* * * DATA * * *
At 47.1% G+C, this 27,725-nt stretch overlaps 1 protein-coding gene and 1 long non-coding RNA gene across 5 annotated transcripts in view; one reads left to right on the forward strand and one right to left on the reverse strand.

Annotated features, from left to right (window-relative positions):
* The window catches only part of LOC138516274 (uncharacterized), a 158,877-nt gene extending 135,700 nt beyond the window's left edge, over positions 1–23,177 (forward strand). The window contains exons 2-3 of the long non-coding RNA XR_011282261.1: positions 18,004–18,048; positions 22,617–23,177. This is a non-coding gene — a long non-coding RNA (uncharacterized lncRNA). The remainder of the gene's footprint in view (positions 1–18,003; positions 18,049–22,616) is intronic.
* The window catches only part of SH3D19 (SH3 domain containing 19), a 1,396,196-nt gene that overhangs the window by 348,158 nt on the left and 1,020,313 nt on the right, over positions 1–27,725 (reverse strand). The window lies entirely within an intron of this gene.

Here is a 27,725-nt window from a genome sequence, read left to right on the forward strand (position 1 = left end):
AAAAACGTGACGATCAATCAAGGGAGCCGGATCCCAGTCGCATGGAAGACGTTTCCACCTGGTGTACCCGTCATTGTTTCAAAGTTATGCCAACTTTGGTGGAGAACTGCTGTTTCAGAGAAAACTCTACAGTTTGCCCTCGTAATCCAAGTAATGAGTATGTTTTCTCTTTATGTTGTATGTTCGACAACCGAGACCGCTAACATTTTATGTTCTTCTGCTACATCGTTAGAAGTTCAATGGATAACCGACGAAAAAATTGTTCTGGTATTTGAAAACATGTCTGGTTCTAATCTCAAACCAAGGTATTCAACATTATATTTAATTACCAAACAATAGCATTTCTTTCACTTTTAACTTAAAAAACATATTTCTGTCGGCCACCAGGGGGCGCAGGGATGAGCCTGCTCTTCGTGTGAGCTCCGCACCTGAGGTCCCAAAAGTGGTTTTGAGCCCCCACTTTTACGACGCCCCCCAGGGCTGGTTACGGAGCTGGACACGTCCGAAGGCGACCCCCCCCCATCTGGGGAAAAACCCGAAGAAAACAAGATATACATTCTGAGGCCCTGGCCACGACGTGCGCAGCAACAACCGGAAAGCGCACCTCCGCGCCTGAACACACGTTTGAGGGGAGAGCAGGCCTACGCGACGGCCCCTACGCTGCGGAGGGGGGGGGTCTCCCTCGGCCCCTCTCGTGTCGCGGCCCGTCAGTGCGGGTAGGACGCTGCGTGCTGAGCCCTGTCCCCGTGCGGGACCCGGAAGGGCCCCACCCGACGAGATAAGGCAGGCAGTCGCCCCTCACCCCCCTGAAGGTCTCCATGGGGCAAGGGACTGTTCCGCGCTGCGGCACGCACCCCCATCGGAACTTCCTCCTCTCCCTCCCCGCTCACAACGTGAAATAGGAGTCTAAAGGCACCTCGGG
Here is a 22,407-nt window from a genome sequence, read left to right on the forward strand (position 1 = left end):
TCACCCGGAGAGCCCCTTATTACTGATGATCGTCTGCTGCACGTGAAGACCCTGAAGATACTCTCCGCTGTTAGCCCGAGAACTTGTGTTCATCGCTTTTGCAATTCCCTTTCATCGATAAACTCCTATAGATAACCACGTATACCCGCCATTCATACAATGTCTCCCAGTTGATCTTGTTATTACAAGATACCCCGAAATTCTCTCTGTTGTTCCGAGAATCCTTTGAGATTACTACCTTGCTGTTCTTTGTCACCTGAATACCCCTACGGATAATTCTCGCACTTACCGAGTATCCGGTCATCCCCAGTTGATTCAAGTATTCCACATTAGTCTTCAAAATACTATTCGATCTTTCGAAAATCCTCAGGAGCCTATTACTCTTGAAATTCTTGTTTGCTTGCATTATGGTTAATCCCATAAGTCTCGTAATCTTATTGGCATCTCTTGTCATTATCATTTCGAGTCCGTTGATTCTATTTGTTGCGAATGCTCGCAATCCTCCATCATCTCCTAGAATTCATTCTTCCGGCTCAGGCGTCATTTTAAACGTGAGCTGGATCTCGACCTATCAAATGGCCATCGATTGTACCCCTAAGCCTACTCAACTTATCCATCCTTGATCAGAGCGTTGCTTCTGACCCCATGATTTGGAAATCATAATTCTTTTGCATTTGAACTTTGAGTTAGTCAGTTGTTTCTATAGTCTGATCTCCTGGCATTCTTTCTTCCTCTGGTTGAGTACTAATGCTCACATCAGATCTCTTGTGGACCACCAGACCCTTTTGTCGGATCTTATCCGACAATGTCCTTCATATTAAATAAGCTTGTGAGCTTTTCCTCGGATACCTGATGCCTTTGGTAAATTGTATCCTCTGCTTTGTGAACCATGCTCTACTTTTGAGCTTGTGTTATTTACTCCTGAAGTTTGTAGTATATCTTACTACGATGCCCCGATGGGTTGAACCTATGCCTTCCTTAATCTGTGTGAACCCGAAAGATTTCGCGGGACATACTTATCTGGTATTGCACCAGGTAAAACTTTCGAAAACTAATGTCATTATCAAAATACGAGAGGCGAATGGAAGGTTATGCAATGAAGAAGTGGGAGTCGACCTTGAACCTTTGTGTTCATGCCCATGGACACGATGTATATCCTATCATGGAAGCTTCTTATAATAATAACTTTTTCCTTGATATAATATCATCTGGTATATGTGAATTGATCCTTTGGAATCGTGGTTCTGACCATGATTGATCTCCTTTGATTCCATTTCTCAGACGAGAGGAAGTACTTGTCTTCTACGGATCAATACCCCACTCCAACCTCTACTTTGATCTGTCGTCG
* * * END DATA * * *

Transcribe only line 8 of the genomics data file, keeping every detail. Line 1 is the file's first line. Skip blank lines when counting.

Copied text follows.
TCACCCGGAGAGCCCCTTATTACTGATGATCGTCTGCTGCACGTGAAGACCCTGAAGATACTCTCCGCTGTTAGCCCGAGAACTTGTGTTCATCGCTTTTGCAATTCCCTTTCATCGATAAACTCCTATAGATAACCACGTATACCCGCCATTCATACAATGTCTCCCAGTTGATCTTGTTATTACAAGATACCCCGAAATTCTCTCTGTTGTTCCGAGAATCCTTTGAGATTACTACCTTGCTGTTCTTTGTCACCTGAATACCCCTACGGATAATTCTCGCACTTACCGAGTATCCGGTCATCCCCAGTTGATTCAAGTATTCCACATTAGTCTTCAAAATACTATTCGATCTTTCGAAAATCCTCAGGAGCCTATTACTCTTGAAATTCTTGTTTGCTTGCATTATGGTTAATCCCATAAGTCTCGTAATCTTATTGGCATCTCTTGTCATTATCATTTCGAGTCCGTTGATTCTATTTGTTGCGAATGCTCGCAATCCTCCATCATCTCCTAGAATTCATTCTTCCGGCTCAGGCGTCATTTTAAACGTGAGCTGGATCTCGACCTATCAAATGGCCATCGATTGTACCCCTAAGCCTACTCAACTTATCCATCCTTGATCAGAGCGTTGCTTCTGACCCCATGATTTGGAAATCATAATTCTTTTGCATTTGAACTTTGAGTTAGTCAGTTGTTTCTATAGTCTGATCTCCTGGCATTCTTTCTTCCTCTGGTTGAGTACTAATGCTCACATCAGATCTCTTGTGGACCACCAGACCCTTTTGTCGGATCTTATCCGACAATGTCCTTCATATTAAATAAGCTTGTGAGCTTTTCCTCGGATACCTGATGCCTTTGGTAAATTGTATCCTCTGCTTTGTGAACCATGCTCTACTTTTGAGCTTGTGTTATTTACTCCTGAAGTTTGTAGTATATCTTACTACGATGCCCCGATGGGTTGAACCTATGCCTTCCTTAATCTGTGTGAACCCGAAAGATTTCGCGGGACATACTTATCTGGTATTGCACCAGGTAAAACTTTCGAAAACTAATGTCATTATCAAAATACGAGAGGCGAATGGAAGGTTATGCAATGAAGAAGTGGGAGTCGACCTTGAACCTTTGTGTTCATGCCCATGGACACGATGTATATCCTATCATGGAAGCTTCTTATAATAATAACTTTTTCCTTGATATAATATCATCTGGTATATGTGAATTGATCCTTTGGAATCGTGGTTCTGACCATGATTGATCTCCTTTGATTCCATTTCTCAGACGAGAGGAAGTACTTGTCTTCTACGGATCAATACCCCACTCCAACCTCTACTTTGATCTGTCGTCG